"...the Imagination (or love, or sympathy, or any other sentiment) induces knowledge, and knowledge of an 'object' which is proper to it..."
Henry Corbin (1903-1978) was a scholar, philosopher and theologian. He was a champion of the transformative power of the Imagination and of the transcendent reality of the individual in a world threatened by totalitarianisms of all kinds. One of the 20th century’s most prolific scholars of Islamic mysticism, Corbin was Professor of Islam & Islamic Philosophy at the Sorbonne in Paris and at the University of Teheran. He was a major figure at the Eranos Conferences in Switzerland. He introduced the concept of the mundus imaginalis into contemporary thought. His work has provided a foundation for archetypal psychology as developed by James Hillman and influenced countless poets and artists worldwide. But Corbin’s central project was to provide a framework for understanding the unity of the religions of the Book: Judaism, Christianity and Islam. His great work Alone with the Alone: Creative Imagination in the Sufism of Ibn ‘Arabi is a classic initiatory text of visionary spirituality that transcends the tragic divisions among the three great monotheisms. Corbin’s life was devoted to the struggle to free the religious imagination from fundamentalisms of every kind. His work marks a watershed in our understanding of the religions of the West and makes a profound contribution to the study of the place of the imagination in human life.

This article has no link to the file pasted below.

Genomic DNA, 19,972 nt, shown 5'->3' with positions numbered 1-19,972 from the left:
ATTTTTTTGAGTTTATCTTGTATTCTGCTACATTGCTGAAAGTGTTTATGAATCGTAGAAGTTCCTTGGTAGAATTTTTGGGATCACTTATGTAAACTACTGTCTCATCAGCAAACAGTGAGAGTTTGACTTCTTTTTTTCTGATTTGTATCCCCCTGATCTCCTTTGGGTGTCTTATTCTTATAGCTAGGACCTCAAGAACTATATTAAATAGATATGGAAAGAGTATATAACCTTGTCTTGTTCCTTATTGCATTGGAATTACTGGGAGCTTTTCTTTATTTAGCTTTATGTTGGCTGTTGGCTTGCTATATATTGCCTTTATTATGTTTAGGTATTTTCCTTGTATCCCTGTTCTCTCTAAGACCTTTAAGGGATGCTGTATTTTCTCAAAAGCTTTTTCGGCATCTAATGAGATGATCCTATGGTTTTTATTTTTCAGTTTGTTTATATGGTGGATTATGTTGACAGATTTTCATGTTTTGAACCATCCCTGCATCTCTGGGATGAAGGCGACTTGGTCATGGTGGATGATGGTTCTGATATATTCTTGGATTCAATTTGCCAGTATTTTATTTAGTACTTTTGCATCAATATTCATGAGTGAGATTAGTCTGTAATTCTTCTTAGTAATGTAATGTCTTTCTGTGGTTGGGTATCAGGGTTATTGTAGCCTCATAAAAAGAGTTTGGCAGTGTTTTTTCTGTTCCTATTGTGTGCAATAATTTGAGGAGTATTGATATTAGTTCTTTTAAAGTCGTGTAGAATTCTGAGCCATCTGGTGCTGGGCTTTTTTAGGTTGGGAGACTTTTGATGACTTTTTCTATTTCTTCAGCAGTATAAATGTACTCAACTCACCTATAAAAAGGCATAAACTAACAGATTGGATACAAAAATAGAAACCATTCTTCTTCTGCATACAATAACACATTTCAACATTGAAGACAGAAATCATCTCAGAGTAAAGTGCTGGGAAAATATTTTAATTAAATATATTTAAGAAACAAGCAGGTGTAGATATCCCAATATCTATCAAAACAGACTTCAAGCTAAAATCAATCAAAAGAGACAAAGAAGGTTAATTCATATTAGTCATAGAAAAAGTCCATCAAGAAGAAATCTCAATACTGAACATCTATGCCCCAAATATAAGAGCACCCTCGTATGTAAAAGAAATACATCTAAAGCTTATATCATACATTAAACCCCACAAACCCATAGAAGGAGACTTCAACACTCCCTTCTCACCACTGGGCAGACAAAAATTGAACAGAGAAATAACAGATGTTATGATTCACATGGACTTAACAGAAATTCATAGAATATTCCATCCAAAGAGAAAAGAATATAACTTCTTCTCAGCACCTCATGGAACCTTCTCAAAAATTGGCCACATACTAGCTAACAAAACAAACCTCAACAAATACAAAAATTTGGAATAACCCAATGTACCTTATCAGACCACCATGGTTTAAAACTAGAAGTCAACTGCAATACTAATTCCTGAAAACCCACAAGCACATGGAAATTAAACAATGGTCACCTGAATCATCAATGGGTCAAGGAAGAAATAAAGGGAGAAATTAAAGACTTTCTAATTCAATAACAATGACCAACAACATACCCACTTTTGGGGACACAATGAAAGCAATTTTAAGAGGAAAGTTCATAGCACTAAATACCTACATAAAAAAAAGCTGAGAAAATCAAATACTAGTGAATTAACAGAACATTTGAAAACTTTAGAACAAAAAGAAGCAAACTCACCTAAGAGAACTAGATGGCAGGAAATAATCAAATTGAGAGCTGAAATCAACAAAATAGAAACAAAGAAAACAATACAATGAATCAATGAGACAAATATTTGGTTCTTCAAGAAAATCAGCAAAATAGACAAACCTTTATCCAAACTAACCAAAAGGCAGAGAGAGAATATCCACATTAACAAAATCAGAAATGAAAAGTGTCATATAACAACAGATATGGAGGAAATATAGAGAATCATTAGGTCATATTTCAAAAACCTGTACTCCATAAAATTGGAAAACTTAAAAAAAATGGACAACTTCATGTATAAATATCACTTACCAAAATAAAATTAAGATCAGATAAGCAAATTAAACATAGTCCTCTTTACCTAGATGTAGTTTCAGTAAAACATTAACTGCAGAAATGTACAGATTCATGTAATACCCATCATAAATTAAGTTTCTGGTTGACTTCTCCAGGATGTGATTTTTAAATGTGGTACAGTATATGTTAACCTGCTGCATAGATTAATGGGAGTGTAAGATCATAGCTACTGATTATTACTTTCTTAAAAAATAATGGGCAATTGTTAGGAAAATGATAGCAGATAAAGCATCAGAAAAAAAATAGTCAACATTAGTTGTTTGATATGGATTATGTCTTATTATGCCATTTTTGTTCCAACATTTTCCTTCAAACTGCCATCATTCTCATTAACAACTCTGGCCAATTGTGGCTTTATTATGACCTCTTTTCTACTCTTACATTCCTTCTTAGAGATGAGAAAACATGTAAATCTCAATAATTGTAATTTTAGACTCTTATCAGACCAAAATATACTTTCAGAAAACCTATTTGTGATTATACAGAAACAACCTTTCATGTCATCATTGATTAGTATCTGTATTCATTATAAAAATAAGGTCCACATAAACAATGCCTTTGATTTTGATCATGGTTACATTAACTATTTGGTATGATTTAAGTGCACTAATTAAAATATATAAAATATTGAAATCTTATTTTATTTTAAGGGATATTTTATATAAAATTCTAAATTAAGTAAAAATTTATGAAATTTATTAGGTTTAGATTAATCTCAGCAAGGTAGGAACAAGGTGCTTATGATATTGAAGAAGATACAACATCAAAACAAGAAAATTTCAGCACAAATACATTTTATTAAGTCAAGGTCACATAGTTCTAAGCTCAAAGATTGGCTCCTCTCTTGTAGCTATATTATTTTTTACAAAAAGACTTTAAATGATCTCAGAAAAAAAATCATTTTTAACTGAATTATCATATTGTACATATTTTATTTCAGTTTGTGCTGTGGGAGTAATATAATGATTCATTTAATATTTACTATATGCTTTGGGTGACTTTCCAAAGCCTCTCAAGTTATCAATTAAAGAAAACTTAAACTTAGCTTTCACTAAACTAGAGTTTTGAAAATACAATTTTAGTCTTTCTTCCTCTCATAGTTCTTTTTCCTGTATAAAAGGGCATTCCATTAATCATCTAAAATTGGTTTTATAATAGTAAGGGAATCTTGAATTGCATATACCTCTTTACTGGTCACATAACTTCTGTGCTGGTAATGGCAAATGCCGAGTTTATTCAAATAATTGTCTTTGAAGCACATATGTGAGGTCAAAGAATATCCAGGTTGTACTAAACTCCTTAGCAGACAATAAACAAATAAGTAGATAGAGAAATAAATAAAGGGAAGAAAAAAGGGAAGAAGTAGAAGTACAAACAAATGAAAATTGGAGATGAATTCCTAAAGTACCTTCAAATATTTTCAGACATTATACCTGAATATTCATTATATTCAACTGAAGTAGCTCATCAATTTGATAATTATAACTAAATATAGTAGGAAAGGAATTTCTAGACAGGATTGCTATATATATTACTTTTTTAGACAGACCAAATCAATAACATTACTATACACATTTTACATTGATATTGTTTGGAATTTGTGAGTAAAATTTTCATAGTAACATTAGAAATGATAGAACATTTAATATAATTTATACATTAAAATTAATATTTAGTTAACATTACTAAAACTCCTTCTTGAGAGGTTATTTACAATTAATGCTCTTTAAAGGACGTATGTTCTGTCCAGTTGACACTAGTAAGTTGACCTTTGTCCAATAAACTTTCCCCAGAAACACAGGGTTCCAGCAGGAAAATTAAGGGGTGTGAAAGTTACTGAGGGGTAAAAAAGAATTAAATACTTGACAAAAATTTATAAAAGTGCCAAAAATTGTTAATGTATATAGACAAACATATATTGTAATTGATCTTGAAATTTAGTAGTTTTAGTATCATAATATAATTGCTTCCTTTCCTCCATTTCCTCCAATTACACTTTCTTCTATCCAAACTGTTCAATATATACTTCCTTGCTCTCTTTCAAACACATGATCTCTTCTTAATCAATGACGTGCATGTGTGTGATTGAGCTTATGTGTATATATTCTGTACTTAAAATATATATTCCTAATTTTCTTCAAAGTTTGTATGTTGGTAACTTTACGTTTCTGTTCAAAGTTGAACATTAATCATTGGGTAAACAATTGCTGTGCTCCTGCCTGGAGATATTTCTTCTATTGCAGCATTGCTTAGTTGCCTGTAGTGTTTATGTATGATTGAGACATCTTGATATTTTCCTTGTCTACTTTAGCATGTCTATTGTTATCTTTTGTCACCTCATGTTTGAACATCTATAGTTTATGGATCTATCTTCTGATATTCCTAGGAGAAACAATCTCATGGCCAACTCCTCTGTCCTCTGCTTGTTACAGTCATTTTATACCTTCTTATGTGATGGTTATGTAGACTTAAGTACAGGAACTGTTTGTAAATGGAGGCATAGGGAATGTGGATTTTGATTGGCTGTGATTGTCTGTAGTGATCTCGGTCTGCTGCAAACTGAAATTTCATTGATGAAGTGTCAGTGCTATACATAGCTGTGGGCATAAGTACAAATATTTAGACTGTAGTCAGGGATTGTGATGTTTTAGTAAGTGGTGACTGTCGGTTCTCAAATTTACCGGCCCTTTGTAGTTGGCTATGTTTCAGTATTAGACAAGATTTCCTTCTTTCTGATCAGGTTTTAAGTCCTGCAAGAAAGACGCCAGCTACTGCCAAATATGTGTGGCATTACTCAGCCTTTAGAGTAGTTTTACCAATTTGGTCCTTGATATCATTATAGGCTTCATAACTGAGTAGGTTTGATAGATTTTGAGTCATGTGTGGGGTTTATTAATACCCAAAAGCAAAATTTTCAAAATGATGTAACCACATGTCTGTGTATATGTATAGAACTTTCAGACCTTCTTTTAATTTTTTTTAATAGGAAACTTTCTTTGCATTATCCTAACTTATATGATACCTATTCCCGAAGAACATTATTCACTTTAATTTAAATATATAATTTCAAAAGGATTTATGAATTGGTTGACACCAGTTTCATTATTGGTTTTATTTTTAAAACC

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Tuesday, October 13, 2009

The Visionary Dream in Islamic Spirituality

The Visionary Dream in Islamic Spirituality

Henry Corbin


The Dream and Human Society
University of California Press
Edited by

Based on the proceedings of the international
Colloquium on "Le Reve et les societes humaines,"
sponsored and organized by the Near Eastern Center,
University of California, Los Angeles,
and held at the Cercle Culturel de Royaumont,
Abbaye de Royaumont, Asnieres-sur-Oise,
June 17 to June 23, 1962

(This document was scanned and printed using OCR software.
I apologize for the lack of diacrits and any
typographical errors that I may have missed. - TC)

Folio from a Khamsa (Quintet) by Nizami ; verso: The Prophet's "Night Journey" (miraj); 1548
Safavid period, Shiraz, Iran Freer Gallery, F1908.278a-b

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